**Quantifying connectivity**

**Quantifying connectivity**

3 minutes

It is certain that modern Data Analytics is changing business strategies and how decisions are being made in big companies. Due to the exponential growth of information technologies, connectivity channels and data gathering, Big Data is a trending topic and every company is looking to get the most out of it. Wherever a connectivity pattern or relation exists in the data, network science offers methodologies and tools to gain better comprehension.

Networks are a type of data structure (called *graph* in Mathematics) composed by two distinct elements: a set of entities called **nodes** and a collection of binary relations between nodes called **links**. This generalist structure can have multiple realizations depending on the nature of the collected data. The next table shows a few examples of networks:

Additionally, networks appear in diverse fields of interest such as biotechnology, national security, computer science, semantic, ecology, industry, epidemiology and telecommunications. Thus, networks are ubiquitous in the 21^{st} century.

The term *Network* is very wide and general. Depending on the nature of their nodes and links, networks can be classified in the following categories:

- Undirected versus directed networks: whether the directionality of the link has meaning or not. If the link means friendship, the directionality is irrelevant. On the other hand, the directionality is necessary if the link represents money flow, a
*like*in a social network or a hyperlink between two web pages. - Multipartite: when there are several groups of distinct nodes and there are no links between nodes in the same group. A network of buyers and products where links mean
*buyer A*has bought*product B*falls into this category because there are no links between two buyers or between two products. - Multigraph: when the network contains more than one category of links with different significance. For example, a social network can have three types of links that represent familiar, friendship or professional relationships.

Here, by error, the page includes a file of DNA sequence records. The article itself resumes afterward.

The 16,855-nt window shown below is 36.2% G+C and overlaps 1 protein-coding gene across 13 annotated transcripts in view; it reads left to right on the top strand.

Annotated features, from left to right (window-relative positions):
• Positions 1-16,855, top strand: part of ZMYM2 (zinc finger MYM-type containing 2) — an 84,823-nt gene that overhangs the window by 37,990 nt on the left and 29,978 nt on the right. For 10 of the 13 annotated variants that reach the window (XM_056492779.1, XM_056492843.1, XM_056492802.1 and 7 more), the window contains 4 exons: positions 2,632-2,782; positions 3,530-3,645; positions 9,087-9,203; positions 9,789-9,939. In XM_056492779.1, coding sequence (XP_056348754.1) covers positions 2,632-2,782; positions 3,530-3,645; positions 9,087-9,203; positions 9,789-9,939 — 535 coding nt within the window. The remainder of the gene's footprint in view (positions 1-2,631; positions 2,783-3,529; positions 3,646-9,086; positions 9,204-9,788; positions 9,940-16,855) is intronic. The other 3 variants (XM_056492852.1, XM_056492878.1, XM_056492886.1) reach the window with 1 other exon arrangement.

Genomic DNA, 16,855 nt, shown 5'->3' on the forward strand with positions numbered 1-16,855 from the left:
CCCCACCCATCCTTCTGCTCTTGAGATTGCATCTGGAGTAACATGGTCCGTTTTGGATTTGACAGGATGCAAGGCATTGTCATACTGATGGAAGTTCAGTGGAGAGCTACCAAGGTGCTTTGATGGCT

Real life networks may have amazing mathematical properties and usually exhibit a very complex and irregular structure, as we can see in the picture on the right. Features like power-law distributions in their attributes, sparsity and small-world phenomena appear on a day-to-day basis. With sparsity we mean that the actual number of links in the network is much smaller than the maximum theoretical number, which is quadratic with the number of nodes. The small-world phenomena reflects the fact that the distance in real networks for any pair of nodes (number of* hops*) is much smaller than what one naively imagines.

Surprisingly, the major challenge in the early stages of real life network analysis is the network creation. In some cases this step is straightforward, such as with a social network where nodes are people and links denote friendship. But in many cases this relatinship is not clear at all. A dataset may not have explicit network structure and one must conceive which elements are the nodes and how they link to each other. Here the imagination and Mathematical background of the Data Scientist is decisive and is what actually makes the difference.

As final remarks, we can say that complex networks contain non-trivial information that structured tables lack. Both mathematical algorithms and visualization techniques play an important role in network analysis because a quick look at a spatial disposition of a network reveals clusters of interconnected nodes, bottlenecks, distances and hubs. And that latent information cannot be discovered with other tools than modern Network Science!